WE HAVE all had to make unexpected adjustments to how we live, and for the Consulate, and those in the Irish community in Scotland, one of our first adjustments was to sadly cancel St Patrick’s Day celebrations this year. Mid-March seems a very long time ago now, and to many St Patrick’s Day may be no more than a frivolity, given the much greater sacrifices made and losses felt.
As has long been the case all across Britain, many Irish people serve on the frontline in NHS Scotland, and we all have so much for which to thank them. Irish people in Scotland are working across other essential services, maintaining so many of the daily routines of our lives here.
The last few months haven’t been easy for anyone, and being kind to ourselves and to others has become more important than ever. It is heartening to see how Irish people and organisations in Scotland have rallied together and with others to look after their communities, including through the Ethnic Minority National Resilience Network (EMNRN) of BEMIS which has been so responsive.
GAA clubs in Scotland have harnessed the power of social media at a time when they cannot meet up on the pitch. The clubs’ tremendous outreach has embodied the sense of community and togetherness for which the GAA is well known. Tír Conaill Harps’ skills booklet for underage players, and Glasgow Gaels’ campaign for Mental Health Awareness Week, which encouraged players to support each other off the pitch and highlighting the collective community approach (above) to overcoming social isolation, are two outstanding examples.
I know that Ceann Creige Hurling and Camogie Club recently celebrated their first anniversary, an occasion not marked as would have been hoped. The great start they have made with their Hurling into Schools project is also cause for celebration, and I hope that they will be able to restart it again before long.
Causeway Ireland Scotland Business Exchange have also moved a lot of their events and networking activities online, which will benefit Irish and Scottish businesses adapting to the changed circumstances in which they are now trading. This new way of operating also opens up opportunities for new business and professional members who might not previously have been able to attend events in person, due to geography and time commitments. Although activities for both remain online for now, I am delighted to see the relationship between Scotland GAA and Causeway strengthened. This partnership approach is hugely important for the Irish Community in Scotland.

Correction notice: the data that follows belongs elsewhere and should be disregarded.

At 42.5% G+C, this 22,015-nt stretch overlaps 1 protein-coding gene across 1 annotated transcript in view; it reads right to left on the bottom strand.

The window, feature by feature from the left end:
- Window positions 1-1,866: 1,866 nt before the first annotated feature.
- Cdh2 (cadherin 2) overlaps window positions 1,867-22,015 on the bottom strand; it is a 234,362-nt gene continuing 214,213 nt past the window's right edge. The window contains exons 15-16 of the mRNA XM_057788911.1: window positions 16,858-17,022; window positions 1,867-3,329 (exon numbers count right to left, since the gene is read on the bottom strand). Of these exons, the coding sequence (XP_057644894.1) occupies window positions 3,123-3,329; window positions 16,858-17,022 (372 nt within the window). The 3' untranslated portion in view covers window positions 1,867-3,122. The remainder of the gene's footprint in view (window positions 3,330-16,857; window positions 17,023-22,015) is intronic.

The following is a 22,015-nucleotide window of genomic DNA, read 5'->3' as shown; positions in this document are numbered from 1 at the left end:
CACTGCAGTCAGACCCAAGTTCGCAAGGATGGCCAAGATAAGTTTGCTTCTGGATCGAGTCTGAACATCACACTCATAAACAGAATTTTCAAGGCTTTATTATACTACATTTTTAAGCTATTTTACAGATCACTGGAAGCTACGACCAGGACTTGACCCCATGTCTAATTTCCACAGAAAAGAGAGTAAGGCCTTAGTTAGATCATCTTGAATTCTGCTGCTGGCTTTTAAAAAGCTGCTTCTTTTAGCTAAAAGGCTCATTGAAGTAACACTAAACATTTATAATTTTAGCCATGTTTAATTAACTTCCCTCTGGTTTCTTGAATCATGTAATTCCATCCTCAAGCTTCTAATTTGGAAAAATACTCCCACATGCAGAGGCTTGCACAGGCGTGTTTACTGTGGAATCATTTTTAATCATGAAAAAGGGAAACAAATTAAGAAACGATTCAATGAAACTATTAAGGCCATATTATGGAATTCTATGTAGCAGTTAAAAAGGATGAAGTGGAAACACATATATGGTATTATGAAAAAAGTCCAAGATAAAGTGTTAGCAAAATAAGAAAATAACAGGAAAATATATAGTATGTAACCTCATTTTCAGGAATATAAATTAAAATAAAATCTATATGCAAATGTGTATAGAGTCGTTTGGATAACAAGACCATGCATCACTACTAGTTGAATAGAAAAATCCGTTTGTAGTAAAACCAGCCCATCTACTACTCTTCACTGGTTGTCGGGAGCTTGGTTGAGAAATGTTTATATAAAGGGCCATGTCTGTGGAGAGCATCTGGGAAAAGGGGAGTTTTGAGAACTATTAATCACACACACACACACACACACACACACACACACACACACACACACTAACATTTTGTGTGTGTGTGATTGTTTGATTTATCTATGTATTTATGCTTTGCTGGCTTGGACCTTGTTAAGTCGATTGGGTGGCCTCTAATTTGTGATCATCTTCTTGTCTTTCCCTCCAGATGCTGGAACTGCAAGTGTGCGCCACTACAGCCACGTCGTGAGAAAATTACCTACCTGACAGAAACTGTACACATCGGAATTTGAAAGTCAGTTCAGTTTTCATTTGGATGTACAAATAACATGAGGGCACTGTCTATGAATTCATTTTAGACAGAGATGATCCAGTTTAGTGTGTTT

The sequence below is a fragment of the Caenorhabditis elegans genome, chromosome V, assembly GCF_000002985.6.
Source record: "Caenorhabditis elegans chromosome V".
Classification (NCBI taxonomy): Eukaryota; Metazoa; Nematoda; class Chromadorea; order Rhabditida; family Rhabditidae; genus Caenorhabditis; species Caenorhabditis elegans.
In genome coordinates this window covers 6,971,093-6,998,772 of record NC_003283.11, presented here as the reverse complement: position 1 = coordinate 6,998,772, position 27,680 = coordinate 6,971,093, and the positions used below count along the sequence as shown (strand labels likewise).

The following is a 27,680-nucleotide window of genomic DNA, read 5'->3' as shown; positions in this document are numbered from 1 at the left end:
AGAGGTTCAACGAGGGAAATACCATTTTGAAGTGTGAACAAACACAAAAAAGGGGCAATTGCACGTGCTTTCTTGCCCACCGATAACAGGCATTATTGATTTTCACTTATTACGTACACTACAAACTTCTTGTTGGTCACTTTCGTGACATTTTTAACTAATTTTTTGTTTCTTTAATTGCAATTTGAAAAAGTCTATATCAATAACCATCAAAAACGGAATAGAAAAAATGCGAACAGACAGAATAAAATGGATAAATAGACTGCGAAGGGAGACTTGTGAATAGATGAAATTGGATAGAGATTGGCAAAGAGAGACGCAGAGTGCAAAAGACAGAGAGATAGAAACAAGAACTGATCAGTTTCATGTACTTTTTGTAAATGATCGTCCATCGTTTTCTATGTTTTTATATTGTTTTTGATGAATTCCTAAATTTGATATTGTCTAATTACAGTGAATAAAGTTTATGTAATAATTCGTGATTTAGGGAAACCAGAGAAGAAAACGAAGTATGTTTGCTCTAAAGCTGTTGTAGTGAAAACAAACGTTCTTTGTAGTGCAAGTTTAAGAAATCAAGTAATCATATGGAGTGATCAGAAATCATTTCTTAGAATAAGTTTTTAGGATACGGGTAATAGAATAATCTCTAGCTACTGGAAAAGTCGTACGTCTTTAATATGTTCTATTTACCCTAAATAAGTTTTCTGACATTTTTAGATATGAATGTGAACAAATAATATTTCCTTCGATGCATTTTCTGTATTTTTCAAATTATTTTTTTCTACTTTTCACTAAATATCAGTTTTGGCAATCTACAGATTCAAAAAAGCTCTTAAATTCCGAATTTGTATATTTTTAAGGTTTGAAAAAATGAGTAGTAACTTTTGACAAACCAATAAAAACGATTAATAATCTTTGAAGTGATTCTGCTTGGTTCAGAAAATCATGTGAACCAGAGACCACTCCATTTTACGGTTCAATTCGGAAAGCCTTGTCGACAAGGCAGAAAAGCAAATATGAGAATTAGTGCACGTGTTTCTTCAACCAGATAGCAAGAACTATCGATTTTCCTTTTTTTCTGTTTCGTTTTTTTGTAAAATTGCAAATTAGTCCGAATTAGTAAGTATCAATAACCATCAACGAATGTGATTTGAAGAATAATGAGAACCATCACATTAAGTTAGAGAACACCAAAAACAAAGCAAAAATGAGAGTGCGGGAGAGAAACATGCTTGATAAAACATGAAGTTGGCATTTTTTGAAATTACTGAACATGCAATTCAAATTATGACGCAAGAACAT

As doors of concert halls, theatres and libraries have had to remain closed, Irish creativity has brought so much inspiration and entertainment while we stay at home. Comhaltas have been bringing wonderful Irish traditional music into our homes and now have launched a storytelling competition so that we can all look forward to hearing from Scotland’s seanchaí. Glasgow’s Paddy Callaghan, a Comhaltas stalwart, has been treating us with his online trad discos. It’s been great to see Evin Downey of Conradh na Gaeilge turning on a sixpence to provide online classes, and to witness the Ciorcal Comhrá in Edinburgh going virtual too.
When Ambassador Adrian O’Neill in London sought #FromIsolationInspiration, Scotland responded. We had our wonderful Irish poet Anne Connelly whisking some joy into our spirits from Edinburgh with her poem Homemade, and Irish pianist Mary McCarthy brought us to back to the 1600s with the music of Turlough O’Carolan. From Inverness, Brian Ó hEadhra and Fiona Mackenzie delighted us with a song in Gaelic about the Irish navigator, Saint Brendan, and mezzo-soprano Carolyn Holt in Glasgow brought us Down by the Salley Gardens. Likewise, SafeHome Ireland’s first Facebook Live concert featured superb representation from Scotland, with both Paddy Callaghan and the Friel Sisters from Glasgow, and Brian and Fiona in Inverness too.
Closer to home, the #DearIreland project run by the Abbey Theatre showcased so much Irish theatrical talent, and brought laughter, thought and tears in equal measure. Culture Ireland’s #IrelandPerforms and Other Voices’ #Courage series have provided beautiful and inspiring performances in our kitchens. We’ve also been treated by the BBC to the fabulous adaptation of Sally Rooney’s Normal People. For those who are tired of a screen, I will always recommend the archive of award-winning Documentary on One broadcasts from RTÉ Radio One.
It will be a while before we can come together in person again, but we continue to share so much. Until we can, let’s be kind to ourselves and to others, as we live together in shared the shelter of community, ar scáth a chéile a mhaireann na daoine.
Jane McCulloch is the Consul General of Ireland in Scotland